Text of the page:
Coliseum panel’s secret talks could jeopardize proposal on USC
In a hushed, dark-walled hearing room, the Los Angeles Memorial Coliseum Commission had gathered for some momentous deliberations, finalizing a plan to turn the 88-year-old, taxpayer-owned stadium over to USC.
But first the panel members shut the doors, locking the public out.
About two hours later, after most of the audience had lost patience and left, the doors reopened. The commission issued a terse statement saying it had reached an agreement on the proposal with USC.
Behind the crescent-shaped dais, the impassive-faced commissioners took no testimony on the plan and engaged in no debate, forgoing a public give-and-take just as they had in the months spent drafting the terms for surrendering stewardship.
The meeting was not unusual. As the commission has reeled from a financial scandal, it has grown more secretive, doing nearly all of its business in private, much like a corporate board.
That’s fine when government agencies have money matters on the table, experts say, but state law requires an open airing of other points. Much of the proposed USC lease covers issues that do not involve prices or payments.
The opaque negotiations could put the Coliseum deal in legal jeopardy. “Those things … should not have been done in closed session,” said Terry Francke, an authority on the open-meeting law and an attorney for Californians Aware, a watchdog group that promotes government transparency.
Los Angeles City Councilman Bernard C. Parks, a commissioner who opposes a master lease for USC because it allows a private institution to run a public one, said the closed meetings have focused on the broad outlines of the proposal, such as granting the school naming rights to the stadium.
“There should have been public hearings,” he said. “It was a dereliction of our duty.”
The commission also has repeatedly failed to comply with the California Public Records Act, delaying the release of financial documents and other materials related to its operations.
The records law requires prompt disclosure, generally no longer than 24 days after documents are requested. Since last spring, the commission has provided a large volume of records sought by The Times, but the disclosures have slowed in recent months.
A number of documents requested last fall still have not been released, and the panel has declined to answer basic questions, such as how much money it has.
“Government officials are supposed to, if anything, err on the side of disclosure,” said Peter Scheer, executive director of the First Amendment Coalition, another organization that advocates for greater openness in government.
Parks says there’s a reason the commission has balked. Some of its members are “trying to delay releasing anything that could be negative until they get the USC deal done,” he said.
The commission is made up of appointees of the city, county and Gov. Jerry Brown’s office. By virtue of the elective positions they hold, the most influential of its nine members are county Supervisors Zev Yaroslavsky, Mark Ridley-Thomas and Don Knabe. All three declined to comment for this article, as did a Brown spokesman.
In the last year, The Times has reported on financial irregularities involving the Coliseum’s top managers. Those have included lucrative side dealings with concert promoters and stadium contractors; suitcases of cash — rather than government checks — given out to pay workers; and perks such as luxury cars, massages and golf outings.
Most of the managers have now departed. Federal, state and county investigations of their actions are underway. The commission is at the brink of insolvency, unable to pay for Coliseum upgrades it promised in its current lease with USC, whose football team plays there.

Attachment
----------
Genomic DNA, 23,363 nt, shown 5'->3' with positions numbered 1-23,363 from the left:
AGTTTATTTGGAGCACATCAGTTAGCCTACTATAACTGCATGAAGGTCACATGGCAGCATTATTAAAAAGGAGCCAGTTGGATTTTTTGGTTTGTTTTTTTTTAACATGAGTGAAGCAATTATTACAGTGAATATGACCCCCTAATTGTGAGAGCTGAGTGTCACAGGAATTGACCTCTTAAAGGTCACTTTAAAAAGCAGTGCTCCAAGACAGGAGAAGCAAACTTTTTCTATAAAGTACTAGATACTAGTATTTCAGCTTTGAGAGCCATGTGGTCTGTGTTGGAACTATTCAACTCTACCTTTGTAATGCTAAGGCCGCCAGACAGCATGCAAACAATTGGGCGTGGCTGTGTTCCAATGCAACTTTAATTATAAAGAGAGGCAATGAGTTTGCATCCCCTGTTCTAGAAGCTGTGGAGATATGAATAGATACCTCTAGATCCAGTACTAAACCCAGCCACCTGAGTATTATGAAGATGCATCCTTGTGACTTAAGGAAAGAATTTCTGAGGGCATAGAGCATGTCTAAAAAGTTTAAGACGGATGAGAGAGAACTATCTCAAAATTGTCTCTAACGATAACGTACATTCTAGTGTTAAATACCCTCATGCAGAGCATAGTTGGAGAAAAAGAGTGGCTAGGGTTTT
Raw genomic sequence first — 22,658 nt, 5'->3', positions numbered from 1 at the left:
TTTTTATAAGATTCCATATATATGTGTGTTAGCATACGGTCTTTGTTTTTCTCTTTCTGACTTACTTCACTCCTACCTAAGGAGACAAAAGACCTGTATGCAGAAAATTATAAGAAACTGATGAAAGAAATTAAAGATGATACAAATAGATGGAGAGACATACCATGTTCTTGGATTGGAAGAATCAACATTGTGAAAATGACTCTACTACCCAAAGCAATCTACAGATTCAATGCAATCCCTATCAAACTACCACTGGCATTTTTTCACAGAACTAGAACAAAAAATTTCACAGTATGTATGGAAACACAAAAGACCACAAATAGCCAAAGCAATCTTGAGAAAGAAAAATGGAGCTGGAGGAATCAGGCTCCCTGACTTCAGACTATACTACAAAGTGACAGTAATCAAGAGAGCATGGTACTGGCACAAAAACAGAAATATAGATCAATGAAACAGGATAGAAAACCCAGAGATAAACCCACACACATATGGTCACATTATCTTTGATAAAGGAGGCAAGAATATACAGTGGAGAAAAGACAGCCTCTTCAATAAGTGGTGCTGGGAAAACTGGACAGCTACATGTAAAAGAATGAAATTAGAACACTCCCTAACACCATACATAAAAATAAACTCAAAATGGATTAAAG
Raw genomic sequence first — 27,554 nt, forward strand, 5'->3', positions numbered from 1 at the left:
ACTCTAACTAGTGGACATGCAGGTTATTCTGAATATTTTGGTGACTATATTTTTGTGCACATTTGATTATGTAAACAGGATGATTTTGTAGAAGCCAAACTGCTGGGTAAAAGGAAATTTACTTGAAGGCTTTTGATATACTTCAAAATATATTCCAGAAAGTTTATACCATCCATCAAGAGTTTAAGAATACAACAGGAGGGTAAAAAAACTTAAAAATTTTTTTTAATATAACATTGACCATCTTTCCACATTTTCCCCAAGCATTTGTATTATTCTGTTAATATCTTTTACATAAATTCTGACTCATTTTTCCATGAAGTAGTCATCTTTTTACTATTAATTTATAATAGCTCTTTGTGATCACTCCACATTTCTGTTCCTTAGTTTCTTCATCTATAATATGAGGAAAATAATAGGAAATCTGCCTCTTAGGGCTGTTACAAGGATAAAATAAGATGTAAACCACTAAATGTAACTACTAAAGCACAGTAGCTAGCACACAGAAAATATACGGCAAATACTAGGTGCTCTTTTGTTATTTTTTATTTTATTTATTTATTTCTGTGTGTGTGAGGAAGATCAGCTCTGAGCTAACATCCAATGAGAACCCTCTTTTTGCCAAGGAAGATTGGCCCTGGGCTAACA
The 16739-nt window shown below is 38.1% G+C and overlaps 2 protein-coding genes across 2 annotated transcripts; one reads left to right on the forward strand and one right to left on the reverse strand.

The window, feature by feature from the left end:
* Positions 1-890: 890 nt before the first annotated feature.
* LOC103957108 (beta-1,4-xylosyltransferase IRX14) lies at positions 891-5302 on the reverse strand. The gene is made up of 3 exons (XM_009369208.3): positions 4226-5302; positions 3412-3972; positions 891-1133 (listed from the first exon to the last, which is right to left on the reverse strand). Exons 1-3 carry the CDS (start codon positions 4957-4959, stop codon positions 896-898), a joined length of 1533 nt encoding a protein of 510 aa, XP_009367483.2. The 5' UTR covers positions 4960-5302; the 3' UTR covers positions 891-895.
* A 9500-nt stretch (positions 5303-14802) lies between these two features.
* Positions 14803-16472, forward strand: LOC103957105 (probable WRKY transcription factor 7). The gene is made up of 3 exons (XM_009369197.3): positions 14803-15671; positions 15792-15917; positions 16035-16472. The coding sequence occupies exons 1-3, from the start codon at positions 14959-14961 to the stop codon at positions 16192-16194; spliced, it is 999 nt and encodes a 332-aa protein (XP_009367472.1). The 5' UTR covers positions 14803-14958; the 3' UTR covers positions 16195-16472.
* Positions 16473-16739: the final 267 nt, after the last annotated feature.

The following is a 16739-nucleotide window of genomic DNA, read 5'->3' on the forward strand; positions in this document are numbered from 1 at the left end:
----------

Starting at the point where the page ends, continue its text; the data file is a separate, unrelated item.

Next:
The panel’s solution is to turn over the keys; in exchange, USC will foot the bill for the renovations and assume control of day-to-day operations. But Francke said that once the new lease is approved, “anyone taking issue with the ultimate deal will have considerable legal ammunition to seek court nullification.”
He said challenges could be filed under the open-meeting law, known as the Ralph M. Brown Act.
For months, the terms of the proposal were not shared even with other public agencies that have a critical stake in the Coliseum’s future. They include the board of the neighboring California Science Center, the stadium’s landlord.
At the close of the January meeting, the commission and USC jointly placed the terms on their websites. The proposal, which is not yet legally binding, states that the two parties expect that any lease presented to the commission for adoption would contain the major provisions already hammered out.
The terms were a topic for public discussion at the commission’s regular February meeting. But about an hour after the session began, it was abruptly canceled because the agency had failed to post a notice of the meeting 72 hours in advance, as the Brown Act requires.
At a subsequent make-up meeting, the commission convened in open session for about 15 minutes, hearing some public testimony on the proposal. It spent more than two hours behind closed doors. For other government bodies, that ratio is typically reversed, experts say.
The commission’s next meeting is Wednesday.
In addition to awarding USC naming rights, the draft lease would bar the commission from setting aside more than eight days a year for non-commercial public events and permit the school to take over management of the companion Sports Arena.
Francke said the commission should have invited the public to review and comment on those terms and others before beginning serious negotiations.
Instead, the panel waited to go public with “a deal that is essentially done,” he said. “There has been no public discussion or deliberation concerning the desirability or wisdom of what’s being put on the table.”
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